Oh honey, the Queen is coming

Sarah Wibell Community, Featured

The queen is coming! She is surrounded by her guards, drones, and workers that have already scouted a new location for another colony. Once settled, all those around her will play their highly specific roles to keep life functioning the way the queen wants it. Any stranger not from their colony is forbidden entry unless an offering is provided: honey, water, pollen. That’s the way of the honey bees.

Certified beekeeper and Madison locals Lisa Longo and her husband Tony have learned all about bee hives and how they multiply. Lisa, now in her fourth year of beekeeping, was initially intrigued by a video online in which a beekeeper took seven gallons of honey from his own bee hives.

“Another video showed a man in Tennessee wearing shorts and a tank top out near his bee hive,” Lisa remembered. “I thought, ‘He is not getting stung’; that made me a little braver.”

After visiting two beekeeping groups for two months – one in the Watkinsville area and the other in Oglethorpe County— the Longos got their first set of bees. Lisa is currently certified through the Master Beekeeper Program offered by Young Harris College, associated with the University of Georgia, and is vice president of the Oglethorpe County Bee Club.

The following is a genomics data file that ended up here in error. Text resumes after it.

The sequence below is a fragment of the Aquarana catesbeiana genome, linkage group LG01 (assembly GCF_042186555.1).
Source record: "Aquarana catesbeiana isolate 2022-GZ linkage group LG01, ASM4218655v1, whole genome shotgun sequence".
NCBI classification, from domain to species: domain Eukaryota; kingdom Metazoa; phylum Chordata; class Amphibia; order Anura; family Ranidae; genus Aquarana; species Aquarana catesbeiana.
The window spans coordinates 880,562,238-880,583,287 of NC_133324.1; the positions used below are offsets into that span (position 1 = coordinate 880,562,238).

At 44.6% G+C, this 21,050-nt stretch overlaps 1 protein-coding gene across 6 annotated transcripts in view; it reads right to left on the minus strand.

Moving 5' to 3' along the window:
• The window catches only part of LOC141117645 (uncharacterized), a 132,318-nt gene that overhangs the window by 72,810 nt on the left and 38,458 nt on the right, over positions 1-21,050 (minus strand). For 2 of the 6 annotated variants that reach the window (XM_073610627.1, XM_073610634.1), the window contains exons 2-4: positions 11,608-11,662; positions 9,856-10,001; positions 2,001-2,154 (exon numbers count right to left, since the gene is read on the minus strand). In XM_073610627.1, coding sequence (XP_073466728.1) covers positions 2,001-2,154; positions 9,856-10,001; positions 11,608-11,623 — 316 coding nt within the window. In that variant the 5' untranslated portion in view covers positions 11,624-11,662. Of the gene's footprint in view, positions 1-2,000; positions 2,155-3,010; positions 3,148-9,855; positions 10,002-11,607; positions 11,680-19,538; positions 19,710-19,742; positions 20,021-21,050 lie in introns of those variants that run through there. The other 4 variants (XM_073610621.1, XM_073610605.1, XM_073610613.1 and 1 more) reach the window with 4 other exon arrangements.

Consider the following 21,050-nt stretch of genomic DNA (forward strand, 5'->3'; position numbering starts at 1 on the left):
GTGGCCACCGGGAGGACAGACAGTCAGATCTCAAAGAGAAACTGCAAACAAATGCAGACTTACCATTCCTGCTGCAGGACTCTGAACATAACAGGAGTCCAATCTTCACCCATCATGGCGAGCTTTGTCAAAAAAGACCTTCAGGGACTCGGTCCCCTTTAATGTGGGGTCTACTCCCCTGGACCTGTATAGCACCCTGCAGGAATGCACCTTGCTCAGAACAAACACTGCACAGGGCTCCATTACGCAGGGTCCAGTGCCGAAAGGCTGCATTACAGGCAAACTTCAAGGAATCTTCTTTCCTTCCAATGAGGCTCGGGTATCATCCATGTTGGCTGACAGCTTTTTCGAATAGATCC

“Bees are so fascinating,” Lisa stated. “The more you know, the more they draw you in.”

Each hive has one queen that lays eggs. However, when a hive becomes too crowded a second queen emerges and leaves with half of the hive to find a new location to live and expand.

“Scouts go out beforehand and search for a good location,” Lisa elucidated. “Sometimes they end up in a tree or they might even end up under a porch.”

The Longos have added two hives to their beekeeping endeavors this year: one swarm was “caught” recently when a hive split and another was collected from under a porch of the West Jefferson Parkside lofts.

“We prefer to catch swarms – which is what happens when the bees have split off from one hive and are about to create another. We put a bee box on a trailer in our backyard in early March with lemongrass, honey, and wax inside to try to attract new bees, and we just had a swarm go in it. That’s probably why the other hive was under that porch,” Lisa explained. “Although the bees that had built that hive last year had been removed, remnants of wax and honey remained and attracted a new swarm.”

The Longos help protect wild bee populations by providing an alternative for people in residential areas who observe a hive being formed. In this case, rather than using an exterminator, they smoked the hive to make the guard bees drowsy enough for the queen to be collected and then were able to safely remove and relocate the bees to their backyard.

“If the queen gets in the box, the others will follow her,” Lisa said. “Honey bees have different jobs and only a few are guard bees. Nurse bees clean out the honey cells and feed the larvae while worker bees collect water and pollen. Honey bees are not aggressive in general and should not be grouped in the same category as wasps.”

“It is amazing what bees know and are able to do entirely in the dark!” Tony commented.